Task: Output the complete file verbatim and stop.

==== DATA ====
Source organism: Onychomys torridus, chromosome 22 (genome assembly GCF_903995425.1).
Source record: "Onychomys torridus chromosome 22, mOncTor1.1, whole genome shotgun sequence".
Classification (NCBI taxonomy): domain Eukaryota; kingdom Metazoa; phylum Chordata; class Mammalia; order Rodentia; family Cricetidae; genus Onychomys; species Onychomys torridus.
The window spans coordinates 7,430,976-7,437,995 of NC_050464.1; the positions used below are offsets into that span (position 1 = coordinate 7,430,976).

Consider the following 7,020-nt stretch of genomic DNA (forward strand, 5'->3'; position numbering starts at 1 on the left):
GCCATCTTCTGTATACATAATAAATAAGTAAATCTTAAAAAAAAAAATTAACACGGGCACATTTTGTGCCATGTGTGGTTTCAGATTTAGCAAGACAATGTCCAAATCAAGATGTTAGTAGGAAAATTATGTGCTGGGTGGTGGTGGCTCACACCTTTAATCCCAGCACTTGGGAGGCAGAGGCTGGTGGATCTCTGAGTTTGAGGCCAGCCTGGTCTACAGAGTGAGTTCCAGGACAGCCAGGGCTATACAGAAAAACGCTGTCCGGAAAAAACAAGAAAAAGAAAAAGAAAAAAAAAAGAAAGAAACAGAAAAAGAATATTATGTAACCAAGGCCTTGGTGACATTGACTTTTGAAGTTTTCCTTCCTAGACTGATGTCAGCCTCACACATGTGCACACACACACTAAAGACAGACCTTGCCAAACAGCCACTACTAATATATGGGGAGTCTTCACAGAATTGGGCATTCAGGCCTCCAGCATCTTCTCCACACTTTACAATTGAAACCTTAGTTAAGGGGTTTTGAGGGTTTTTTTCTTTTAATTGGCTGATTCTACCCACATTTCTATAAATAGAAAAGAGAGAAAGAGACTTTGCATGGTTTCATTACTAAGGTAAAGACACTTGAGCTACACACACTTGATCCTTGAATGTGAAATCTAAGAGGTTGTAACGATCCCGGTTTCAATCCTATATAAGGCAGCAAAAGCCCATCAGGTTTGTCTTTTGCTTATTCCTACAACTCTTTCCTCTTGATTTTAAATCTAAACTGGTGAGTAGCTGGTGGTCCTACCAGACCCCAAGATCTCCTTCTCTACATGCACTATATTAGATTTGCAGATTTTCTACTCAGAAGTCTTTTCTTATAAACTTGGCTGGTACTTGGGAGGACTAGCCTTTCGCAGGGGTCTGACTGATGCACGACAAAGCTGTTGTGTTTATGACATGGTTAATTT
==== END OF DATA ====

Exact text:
Source organism: Onychomys torridus, chromosome 22 (genome assembly GCF_903995425.1).
Source record: "Onychomys torridus chromosome 22, mOncTor1.1, whole genome shotgun sequence".
Classification (NCBI taxonomy): domain Eukaryota; kingdom Metazoa; phylum Chordata; class Mammalia; order Rodentia; family Cricetidae; genus Onychomys; species Onychomys torridus.
The window spans coordinates 7,430,976-7,437,995 of NC_050464.1; the positions used below are offsets into that span (position 1 = coordinate 7,430,976).

Consider the following 7,020-nt stretch of genomic DNA (forward strand, 5'->3'; position numbering starts at 1 on the left):
GCCATCTTCTGTATACATAATAAATAAGTAAATCTTAAAAAAAAAAATTAACACGGGCACATTTTGTGCCATGTGTGGTTTCAGATTTAGCAAGACAATGTCCAAATCAAGATGTTAGTAGGAAAATTATGTGCTGGGTGGTGGTGGCTCACACCTTTAATCCCAGCACTTGGGAGGCAGAGGCTGGTGGATCTCTGAGTTTGAGGCCAGCCTGGTCTACAGAGTGAGTTCCAGGACAGCCAGGGCTATACAGAAAAACGCTGTCCGGAAAAAACAAGAAAAAGAAAAAGAAAAAAAAAAGAAAGAAACAGAAAAAGAATATTATGTAACCAAGGCCTTGGTGACATTGACTTTTGAAGTTTTCCTTCCTAGACTGATGTCAGCCTCACACATGTGCACACACACACTAAAGACAGACCTTGCCAAACAGCCACTACTAATATATGGGGAGTCTTCACAGAATTGGGCATTCAGGCCTCCAGCATCTTCTCCACACTTTACAATTGAAACCTTAGTTAAGGGGTTTTGAGGGTTTTTTTCTTTTAATTGGCTGATTCTACCCACATTTCTATAAATAGAAAAGAGAGAAAGAGACTTTGCATGGTTTCATTACTAAGGTAAAGACACTTGAGCTACACACACTTGATCCTTGAATGTGAAATCTAAGAGGTTGTAACGATCCCGGTTTCAATCCTATATAAGGCAGCAAAAGCCCATCAGGTTTGTCTTTTGCTTATTCCTACAACTCTTTCCTCTTGATTTTAAATCTAAACTGGTGAGTAGCTGGTGGTCCTACCAGACCCCAAGATCTCCTTCTCTACATGCACTATATTAGATTTGCAGATTTTCTACTCAGAAGTCTTTTCTTATAAACTTGGCTGGTACTTGGGAGGACTAGCCTTTCGCAGGGGTCTGACTGATGCACGACAAAGCTGTTGTGTTTATGACATGGTTAATTT